Kunbuor Grilled Over CP
ATTORNEY-GENERAL and Minister of Justice Dr. Benjamin Kunbuor yesterday gave full support to the payment of â‚¬94 million to Construction Pioneers (CP) as judgment debt, a controversial deal which was spearheaded by his predecessor Betty Mould-Iddrisu.
Dr. Kunbuor told the Public Accounts Committee (PAC) of Parliament that legally, there was nothing wrong with Mrs. Betty Mould-Iddrisu's authorization of the payment to CP.
Answering queries concerning the judgment debt doled out to CP, Dr. Kunbuor also indicated that the embattled former Attorney-General did not need Cabinet approval to authorize the payment as the settlement agreement was based on the International Chamber of Commerce (ICC) ruling between CP and the Government of Ghana.
'There has never been any written statement for cabinet approval for payment of judgment debt,' Dr. Kunbuor reiterated.
However, the Attorney-General's submission occasionally generated some tempestuous disagreement between him and the PAC Chairman Albert Kan-Dapaah and other members of the parliamentary committee.
A heated argument between the Attorney-General and Kan-Dapaah resulted in the latter stamping his authority, saying, 'Mr. Attorney-General, if you want to discharge yourself on this matter, you can do so but you cannot ask me questions on it'.
Eventually, it took the calming instincts of the two parties to create a congenial atmosphere for proceedings to continue in a friendly but highly probing manner.
Government had in a negotiated settlement spearheaded by former Attorney-General Betty Mould-Iddrisu in March 2010, agreed to pay CP an amount of â‚¬94,000,000 for alleged wrongful abrogation of some contracts by the State in 2003.
Subsequently, a payment schedule was further approved by the former Attorney-General for the settlement of a remaining amount of â‚¬80million by the end of June 2012.
However, the settlement agreement was reached at a time that CP had evaded taxes amounting to 284 million Deutsch Marks and ¢52billion, which the then Internal Revenue Service (IRS) was pursuing.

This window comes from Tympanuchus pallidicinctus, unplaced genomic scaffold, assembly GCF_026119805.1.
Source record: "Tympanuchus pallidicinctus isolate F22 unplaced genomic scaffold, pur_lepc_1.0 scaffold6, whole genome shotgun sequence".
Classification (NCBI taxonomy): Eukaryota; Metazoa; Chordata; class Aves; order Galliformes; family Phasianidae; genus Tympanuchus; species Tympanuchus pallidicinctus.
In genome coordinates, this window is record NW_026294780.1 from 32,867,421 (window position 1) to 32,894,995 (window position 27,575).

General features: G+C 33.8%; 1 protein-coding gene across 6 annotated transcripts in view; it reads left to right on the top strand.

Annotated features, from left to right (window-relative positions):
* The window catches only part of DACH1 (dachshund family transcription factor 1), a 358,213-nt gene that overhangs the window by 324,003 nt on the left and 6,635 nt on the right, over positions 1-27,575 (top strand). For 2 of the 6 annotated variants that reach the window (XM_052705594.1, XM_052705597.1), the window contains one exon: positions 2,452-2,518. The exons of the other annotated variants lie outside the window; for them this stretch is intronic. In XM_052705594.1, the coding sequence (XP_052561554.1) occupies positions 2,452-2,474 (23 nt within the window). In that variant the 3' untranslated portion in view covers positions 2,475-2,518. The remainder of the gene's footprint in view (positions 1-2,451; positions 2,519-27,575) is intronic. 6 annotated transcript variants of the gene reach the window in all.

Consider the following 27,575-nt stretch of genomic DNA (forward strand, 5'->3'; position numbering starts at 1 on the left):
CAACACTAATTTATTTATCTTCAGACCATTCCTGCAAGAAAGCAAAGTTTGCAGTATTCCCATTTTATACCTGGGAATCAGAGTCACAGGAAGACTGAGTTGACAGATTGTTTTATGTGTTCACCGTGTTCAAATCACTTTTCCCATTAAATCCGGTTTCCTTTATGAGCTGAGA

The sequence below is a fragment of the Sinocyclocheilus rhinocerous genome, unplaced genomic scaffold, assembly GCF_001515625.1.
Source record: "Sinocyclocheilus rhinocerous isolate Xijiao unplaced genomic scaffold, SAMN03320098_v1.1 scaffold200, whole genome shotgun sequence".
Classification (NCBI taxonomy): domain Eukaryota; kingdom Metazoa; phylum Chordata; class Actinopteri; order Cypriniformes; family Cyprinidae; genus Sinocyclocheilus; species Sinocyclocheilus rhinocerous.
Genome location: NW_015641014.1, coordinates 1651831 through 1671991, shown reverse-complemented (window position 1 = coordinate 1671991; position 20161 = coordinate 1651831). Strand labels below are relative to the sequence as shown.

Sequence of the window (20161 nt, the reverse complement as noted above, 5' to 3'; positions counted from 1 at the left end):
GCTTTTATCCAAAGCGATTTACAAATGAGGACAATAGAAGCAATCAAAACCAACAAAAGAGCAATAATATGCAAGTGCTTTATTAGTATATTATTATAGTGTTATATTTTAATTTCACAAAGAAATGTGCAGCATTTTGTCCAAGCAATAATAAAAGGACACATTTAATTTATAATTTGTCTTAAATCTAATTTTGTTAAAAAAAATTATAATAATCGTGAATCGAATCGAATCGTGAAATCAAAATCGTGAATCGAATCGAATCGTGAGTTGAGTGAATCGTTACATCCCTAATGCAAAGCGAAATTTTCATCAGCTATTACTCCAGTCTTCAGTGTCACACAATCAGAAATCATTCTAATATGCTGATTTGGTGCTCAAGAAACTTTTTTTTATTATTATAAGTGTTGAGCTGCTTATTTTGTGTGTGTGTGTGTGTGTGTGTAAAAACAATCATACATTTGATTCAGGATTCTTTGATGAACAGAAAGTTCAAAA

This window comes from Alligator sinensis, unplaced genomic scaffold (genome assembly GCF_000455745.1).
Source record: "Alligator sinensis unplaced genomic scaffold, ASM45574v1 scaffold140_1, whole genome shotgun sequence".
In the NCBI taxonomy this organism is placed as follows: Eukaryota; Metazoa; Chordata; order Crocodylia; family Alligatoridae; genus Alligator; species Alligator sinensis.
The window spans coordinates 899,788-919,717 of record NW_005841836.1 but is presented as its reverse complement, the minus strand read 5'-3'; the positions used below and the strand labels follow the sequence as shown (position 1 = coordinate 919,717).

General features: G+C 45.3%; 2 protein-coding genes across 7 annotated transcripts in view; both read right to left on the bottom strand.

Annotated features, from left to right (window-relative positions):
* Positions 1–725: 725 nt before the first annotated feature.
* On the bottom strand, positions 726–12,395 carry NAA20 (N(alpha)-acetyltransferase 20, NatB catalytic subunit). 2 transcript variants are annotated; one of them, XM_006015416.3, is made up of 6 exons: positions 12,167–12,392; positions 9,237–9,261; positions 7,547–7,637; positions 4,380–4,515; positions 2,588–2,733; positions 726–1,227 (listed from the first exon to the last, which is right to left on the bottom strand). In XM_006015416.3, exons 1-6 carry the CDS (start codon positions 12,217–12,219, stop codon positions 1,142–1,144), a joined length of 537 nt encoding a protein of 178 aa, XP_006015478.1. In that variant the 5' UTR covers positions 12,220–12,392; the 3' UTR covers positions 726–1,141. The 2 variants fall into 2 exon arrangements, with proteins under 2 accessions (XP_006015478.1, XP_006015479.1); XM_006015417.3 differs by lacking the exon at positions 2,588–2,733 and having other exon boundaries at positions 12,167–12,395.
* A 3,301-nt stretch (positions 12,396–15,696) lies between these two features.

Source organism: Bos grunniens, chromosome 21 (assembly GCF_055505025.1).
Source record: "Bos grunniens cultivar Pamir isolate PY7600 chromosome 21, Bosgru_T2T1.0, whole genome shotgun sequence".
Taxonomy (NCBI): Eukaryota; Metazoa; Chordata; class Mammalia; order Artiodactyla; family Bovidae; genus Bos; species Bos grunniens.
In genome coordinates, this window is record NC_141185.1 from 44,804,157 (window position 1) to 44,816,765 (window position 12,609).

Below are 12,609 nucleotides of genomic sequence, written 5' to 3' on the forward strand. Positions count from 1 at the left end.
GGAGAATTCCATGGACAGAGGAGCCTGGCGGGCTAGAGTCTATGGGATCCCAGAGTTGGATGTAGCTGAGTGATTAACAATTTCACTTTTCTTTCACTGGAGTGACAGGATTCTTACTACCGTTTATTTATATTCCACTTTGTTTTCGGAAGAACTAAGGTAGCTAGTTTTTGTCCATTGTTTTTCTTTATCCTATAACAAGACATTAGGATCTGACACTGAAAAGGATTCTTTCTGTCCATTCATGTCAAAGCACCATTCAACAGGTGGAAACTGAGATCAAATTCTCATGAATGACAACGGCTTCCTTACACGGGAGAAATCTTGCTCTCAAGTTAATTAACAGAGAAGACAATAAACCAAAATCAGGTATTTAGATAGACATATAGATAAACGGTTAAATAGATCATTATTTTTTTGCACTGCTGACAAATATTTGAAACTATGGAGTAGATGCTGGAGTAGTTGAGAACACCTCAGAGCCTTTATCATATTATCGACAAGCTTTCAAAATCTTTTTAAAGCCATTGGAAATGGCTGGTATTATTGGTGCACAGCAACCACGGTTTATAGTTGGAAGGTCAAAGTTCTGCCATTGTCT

Dr. Kunbuor, who continuously used legal jargons that members of the PAC insisted were not of relevance to their inquiry, virtually parried most of the questions relating to his office's level of involvement in the negotiations with CP on the settlement agreement.
Similarly, some members of the parliamentary committee expressed their view about the Attorney-General's lack of clarity on the issue of the authorization process which led to the payment of the judgment debt to CP.
This was after Betty had already authorized the payment of â‚¬14million to the construction firm as part payment of the negotiated settlement claims of the â‚¬94million at a time that the matter was still pending at the international arbitration.
Justifying the payment of the colossal amount of the Ghanaian taxpayers' money to CP, Dr. Kunbuor indicated that Ghana was bound to pay the amount, by an ICC ruling which was given in October 2006.
He said once Ghana had submitted itself to the international arbitration, it was bound to pay the money based on Article 26 (8) of the ICC Rules.
According to him, interest had accrued on the October 2006 judgment debt of about â‚¬153 million to the tune of â‚¬614 million, insisting that the â‚¬94million settlement agreement between the Government of Ghana and CP, out of the total amount, was a reasonable deal .
Even though Dr. Kunbuor did not give details, he hinted that government could be paying more judgment debts in the coming days.
The governing National Democratic Congress (NDC) led by President Atta Mills had already paid judgment debts totaling over GH¢600 million in less than four years.
By Awudu Mahama